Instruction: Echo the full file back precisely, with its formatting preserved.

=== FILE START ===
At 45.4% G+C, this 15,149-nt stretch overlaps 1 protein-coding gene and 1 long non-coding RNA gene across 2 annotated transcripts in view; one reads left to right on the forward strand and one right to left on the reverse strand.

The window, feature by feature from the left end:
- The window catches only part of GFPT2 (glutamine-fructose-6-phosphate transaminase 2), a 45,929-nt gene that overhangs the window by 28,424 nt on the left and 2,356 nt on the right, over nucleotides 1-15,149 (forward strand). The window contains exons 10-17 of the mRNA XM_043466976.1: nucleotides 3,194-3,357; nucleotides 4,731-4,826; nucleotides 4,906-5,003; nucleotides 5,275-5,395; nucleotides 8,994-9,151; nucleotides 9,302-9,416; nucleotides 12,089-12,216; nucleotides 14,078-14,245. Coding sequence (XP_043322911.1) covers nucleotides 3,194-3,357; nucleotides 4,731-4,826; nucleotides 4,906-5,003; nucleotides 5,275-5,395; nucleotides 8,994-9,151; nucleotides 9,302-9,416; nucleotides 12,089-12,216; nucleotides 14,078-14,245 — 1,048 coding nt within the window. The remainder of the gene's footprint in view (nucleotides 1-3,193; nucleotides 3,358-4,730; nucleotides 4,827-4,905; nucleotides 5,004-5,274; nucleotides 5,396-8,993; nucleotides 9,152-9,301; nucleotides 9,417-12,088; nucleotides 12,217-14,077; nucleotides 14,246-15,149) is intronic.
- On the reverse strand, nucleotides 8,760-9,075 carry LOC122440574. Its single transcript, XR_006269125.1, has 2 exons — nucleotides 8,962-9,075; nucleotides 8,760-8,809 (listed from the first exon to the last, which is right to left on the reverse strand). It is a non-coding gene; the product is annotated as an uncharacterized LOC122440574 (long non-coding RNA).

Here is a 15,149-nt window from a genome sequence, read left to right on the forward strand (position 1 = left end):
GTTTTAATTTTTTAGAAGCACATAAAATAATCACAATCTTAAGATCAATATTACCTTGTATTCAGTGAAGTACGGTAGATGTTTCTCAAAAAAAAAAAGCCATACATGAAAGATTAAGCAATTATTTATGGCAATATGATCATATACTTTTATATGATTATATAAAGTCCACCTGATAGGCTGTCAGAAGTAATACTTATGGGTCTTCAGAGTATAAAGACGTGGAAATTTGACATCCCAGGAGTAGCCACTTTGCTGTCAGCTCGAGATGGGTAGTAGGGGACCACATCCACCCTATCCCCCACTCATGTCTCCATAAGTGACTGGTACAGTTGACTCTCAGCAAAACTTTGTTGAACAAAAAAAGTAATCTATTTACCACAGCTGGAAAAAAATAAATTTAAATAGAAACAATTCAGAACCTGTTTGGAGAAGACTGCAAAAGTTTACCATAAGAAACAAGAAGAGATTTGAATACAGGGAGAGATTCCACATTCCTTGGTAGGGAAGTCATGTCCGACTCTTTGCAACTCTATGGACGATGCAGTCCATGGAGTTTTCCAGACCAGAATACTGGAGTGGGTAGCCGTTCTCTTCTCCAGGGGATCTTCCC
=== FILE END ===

At 45.4% G+C, this 15,149-nt stretch overlaps 1 protein-coding gene and 1 long non-coding RNA gene across 2 annotated transcripts in view; one reads left to right on the forward strand and one right to left on the reverse strand.

The window, feature by feature from the left end:
- The window catches only part of GFPT2 (glutamine-fructose-6-phosphate transaminase 2), a 45,929-nt gene that overhangs the window by 28,424 nt on the left and 2,356 nt on the right, over nucleotides 1-15,149 (forward strand). The window contains exons 10-17 of the mRNA XM_043466976.1: nucleotides 3,194-3,357; nucleotides 4,731-4,826; nucleotides 4,906-5,003; nucleotides 5,275-5,395; nucleotides 8,994-9,151; nucleotides 9,302-9,416; nucleotides 12,089-12,216; nucleotides 14,078-14,245. Coding sequence (XP_043322911.1) covers nucleotides 3,194-3,357; nucleotides 4,731-4,826; nucleotides 4,906-5,003; nucleotides 5,275-5,395; nucleotides 8,994-9,151; nucleotides 9,302-9,416; nucleotides 12,089-12,216; nucleotides 14,078-14,245 — 1,048 coding nt within the window. The remainder of the gene's footprint in view (nucleotides 1-3,193; nucleotides 3,358-4,730; nucleotides 4,827-4,905; nucleotides 5,004-5,274; nucleotides 5,396-8,993; nucleotides 9,152-9,301; nucleotides 9,417-12,088; nucleotides 12,217-14,077; nucleotides 14,246-15,149) is intronic.
- On the reverse strand, nucleotides 8,760-9,075 carry LOC122440574. Its single transcript, XR_006269125.1, has 2 exons — nucleotides 8,962-9,075; nucleotides 8,760-8,809 (listed from the first exon to the last, which is right to left on the reverse strand). It is a non-coding gene; the product is annotated as an uncharacterized LOC122440574 (long non-coding RNA).

Here is a 15,149-nt window from a genome sequence, read left to right on the forward strand (position 1 = left end):
GTTTTAATTTTTTAGAAGCACATAAAATAATCACAATCTTAAGATCAATATTACCTTGTATTCAGTGAAGTACGGTAGATGTTTCTCAAAAAAAAAAAGCCATACATGAAAGATTAAGCAATTATTTATGGCAATATGATCATATACTTTTATATGATTATATAAAGTCCACCTGATAGGCTGTCAGAAGTAATACTTATGGGTCTTCAGAGTATAAAGACGTGGAAATTTGACATCCCAGGAGTAGCCACTTTGCTGTCAGCTCGAGATGGGTAGTAGGGGACCACATCCACCCTATCCCCCACTCATGTCTCCATAAGTGACTGGTACAGTTGACTCTCAGCAAAACTTTGTTGAACAAAAAAAGTAATCTATTTACCACAGCTGGAAAAAAATAAATTTAAATAGAAACAATTCAGAACCTGTTTGGAGAAGACTGCAAAAGTTTACCATAAGAAACAAGAAGAGATTTGAATACAGGGAGAGATTCCACATTCCTTGGTAGGGAAGTCATGTCCGACTCTTTGCAACTCTATGGACGATGCAGTCCATGGAGTTTTCCAGACCAGAATACTGGAGTGGGTAGCCGTTCTCTTCTCCAGGGGATCTTCCC